Seed selling out as winter barley returns to peak levels
The winter barley acreage is set to increase by approximately 36% and return to peak levels this growing season.
Donal Fitzgerald – general manager of Goldcrop’s arable crops and agri-chemicals business – outlined the current seed situation to AgriLand.
“There’s probably another 20,000ha going into the ground. 74,000ha was as high as it ever got and it dropped back then in 2017 and 2018.”
Donal explained that a proportion of the increase in acreage is coming from traditional spring barley areas, like counties Wexford and Carlow. This is most likely due to the poor performance of spring barley crops last year.
He added that farmers are taking advantage of the dry conditions and using the current spell to sow while time is on their side.
“We’ve imported a little bit of seed ourselves to buffer stocks. We had a specific requirement to import some Pixel from France.”
Migration from wheat
Farmers may also be turning to winter barley, as straw yields and quality are a major selling point.
“There’s a sizeable increase in the proportion of winter barley seed that has been treated with Latitude [take-all seed dressing]; consequently we’ve had a decrease in the amount of winter wheat seed treated with Latitude.
So, that would suggest that there’s a migration of some continuous cereal ground into barley rather than wheat.
Wheat acreage to stay ‘flat’
Wheat planting is in full swing in parts of the country; but it has yet to get going in many parts of the south, where disease pressure is highest.
“I think wheat is going to stay pretty flat,” Donal explained.
“It will be interesting to see how it goes in the next week because maize is coming out in very good order and that might free up some acres. Any spuds that are being dug are coming out in super conditions; but that’s land that’s normally going into wheat.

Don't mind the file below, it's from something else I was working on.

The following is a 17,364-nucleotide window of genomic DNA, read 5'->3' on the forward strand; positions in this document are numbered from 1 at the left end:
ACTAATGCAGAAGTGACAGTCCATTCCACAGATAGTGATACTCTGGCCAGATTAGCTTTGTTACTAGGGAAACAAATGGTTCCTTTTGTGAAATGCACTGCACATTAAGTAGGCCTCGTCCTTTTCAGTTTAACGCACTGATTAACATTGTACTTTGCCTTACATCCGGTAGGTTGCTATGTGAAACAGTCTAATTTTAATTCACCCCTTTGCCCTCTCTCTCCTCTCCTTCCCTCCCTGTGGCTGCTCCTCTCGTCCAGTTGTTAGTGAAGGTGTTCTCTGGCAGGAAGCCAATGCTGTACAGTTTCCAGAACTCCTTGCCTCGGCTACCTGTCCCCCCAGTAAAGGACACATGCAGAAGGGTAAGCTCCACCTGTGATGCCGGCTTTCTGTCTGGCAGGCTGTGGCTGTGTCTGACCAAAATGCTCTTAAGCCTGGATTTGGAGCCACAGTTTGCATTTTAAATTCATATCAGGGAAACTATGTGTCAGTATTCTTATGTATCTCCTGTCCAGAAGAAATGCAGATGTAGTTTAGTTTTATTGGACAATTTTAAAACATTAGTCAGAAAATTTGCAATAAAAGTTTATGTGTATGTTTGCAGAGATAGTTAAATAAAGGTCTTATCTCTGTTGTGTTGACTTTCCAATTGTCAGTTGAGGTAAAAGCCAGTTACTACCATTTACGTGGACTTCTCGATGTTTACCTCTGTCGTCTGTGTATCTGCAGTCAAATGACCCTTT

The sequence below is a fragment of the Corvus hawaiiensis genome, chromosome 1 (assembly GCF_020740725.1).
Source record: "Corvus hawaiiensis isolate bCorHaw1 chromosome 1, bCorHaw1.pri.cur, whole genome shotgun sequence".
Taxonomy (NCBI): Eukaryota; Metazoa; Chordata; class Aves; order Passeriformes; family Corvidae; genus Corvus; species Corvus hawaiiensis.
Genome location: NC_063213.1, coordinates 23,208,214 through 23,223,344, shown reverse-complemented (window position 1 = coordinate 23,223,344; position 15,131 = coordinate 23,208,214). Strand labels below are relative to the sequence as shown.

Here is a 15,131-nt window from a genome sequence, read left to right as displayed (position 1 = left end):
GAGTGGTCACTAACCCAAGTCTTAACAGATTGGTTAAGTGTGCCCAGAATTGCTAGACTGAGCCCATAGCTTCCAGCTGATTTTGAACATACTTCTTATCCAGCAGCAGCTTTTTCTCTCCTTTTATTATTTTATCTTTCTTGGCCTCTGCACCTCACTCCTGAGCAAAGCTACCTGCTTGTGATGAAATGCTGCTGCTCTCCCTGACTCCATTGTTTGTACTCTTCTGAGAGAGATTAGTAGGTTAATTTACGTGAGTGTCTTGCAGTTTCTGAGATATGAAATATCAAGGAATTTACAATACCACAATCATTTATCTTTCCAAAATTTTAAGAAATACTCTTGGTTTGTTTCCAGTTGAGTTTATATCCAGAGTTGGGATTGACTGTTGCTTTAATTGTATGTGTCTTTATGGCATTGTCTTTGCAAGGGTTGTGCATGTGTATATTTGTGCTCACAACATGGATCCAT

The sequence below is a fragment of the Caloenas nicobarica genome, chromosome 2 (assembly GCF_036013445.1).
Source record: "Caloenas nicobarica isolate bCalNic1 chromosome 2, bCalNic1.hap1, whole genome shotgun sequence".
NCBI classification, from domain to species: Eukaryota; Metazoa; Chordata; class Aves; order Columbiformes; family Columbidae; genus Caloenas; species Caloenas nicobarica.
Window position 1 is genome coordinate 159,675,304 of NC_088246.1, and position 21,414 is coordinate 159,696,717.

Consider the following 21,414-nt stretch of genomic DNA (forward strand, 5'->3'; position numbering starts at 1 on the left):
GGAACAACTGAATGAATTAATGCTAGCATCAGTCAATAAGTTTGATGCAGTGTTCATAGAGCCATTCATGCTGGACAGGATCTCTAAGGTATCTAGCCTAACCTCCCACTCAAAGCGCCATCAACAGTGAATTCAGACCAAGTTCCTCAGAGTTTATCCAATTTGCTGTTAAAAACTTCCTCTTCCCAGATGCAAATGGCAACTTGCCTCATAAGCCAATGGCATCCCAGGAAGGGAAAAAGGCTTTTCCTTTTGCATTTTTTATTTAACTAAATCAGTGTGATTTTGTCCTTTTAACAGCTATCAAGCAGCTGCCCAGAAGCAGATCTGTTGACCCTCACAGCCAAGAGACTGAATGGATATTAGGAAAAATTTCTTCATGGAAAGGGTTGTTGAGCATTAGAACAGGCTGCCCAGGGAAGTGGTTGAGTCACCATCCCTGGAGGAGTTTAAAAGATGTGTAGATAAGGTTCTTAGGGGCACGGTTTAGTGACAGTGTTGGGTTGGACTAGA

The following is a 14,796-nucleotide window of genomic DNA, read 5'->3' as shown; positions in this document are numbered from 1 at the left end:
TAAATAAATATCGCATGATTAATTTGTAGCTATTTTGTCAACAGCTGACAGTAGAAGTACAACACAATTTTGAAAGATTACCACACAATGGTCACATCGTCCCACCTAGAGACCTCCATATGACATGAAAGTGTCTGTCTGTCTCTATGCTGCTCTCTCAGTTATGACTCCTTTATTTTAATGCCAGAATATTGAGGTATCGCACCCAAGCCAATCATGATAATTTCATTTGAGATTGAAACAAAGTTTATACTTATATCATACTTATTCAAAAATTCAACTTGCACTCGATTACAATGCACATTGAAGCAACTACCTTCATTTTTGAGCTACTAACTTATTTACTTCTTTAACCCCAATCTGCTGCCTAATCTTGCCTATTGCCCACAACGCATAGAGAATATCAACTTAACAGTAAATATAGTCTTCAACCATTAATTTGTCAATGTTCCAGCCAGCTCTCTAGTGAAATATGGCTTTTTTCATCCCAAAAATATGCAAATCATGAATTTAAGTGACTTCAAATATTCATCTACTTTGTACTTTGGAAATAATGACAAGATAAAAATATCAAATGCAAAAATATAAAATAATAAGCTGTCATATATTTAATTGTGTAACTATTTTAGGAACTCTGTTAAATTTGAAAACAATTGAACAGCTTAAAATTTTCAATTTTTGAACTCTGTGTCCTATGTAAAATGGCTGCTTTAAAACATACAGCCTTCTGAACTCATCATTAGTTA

I think the area of wheat is probably steady. Demand for seed is good for the time of year that we’re at.
Too early for oats
“There are people looking for oat seed, but it’s very early for oats,” he added.
“It’s tremendously early for oats and it’s particularly early for spring varieties like Keely and Husky. Ideally, oats shouldn’t be sown until after October 15.”
While Donal excepted that some farmers might be right to plant winter varieties on heavy ground, spring types should not be planted yet.
“There are some farmers interested in sowing true winter types on heavy land while the opportunity is there, and that’s fair enough.
The seed availability of oats is an issue and it will probably curtail any major expansion in the acreage.
The increase in acreage of winter oats is likely to take away some of the area planted in the springtime.
“There’s no doubt there’ll be an increase in the planting of winter oats. How much the oat area overall will expand, I’m not sure. Is there going to be seed there to sow it? The seed that we have available is pretty much all spoken for,” he concluded.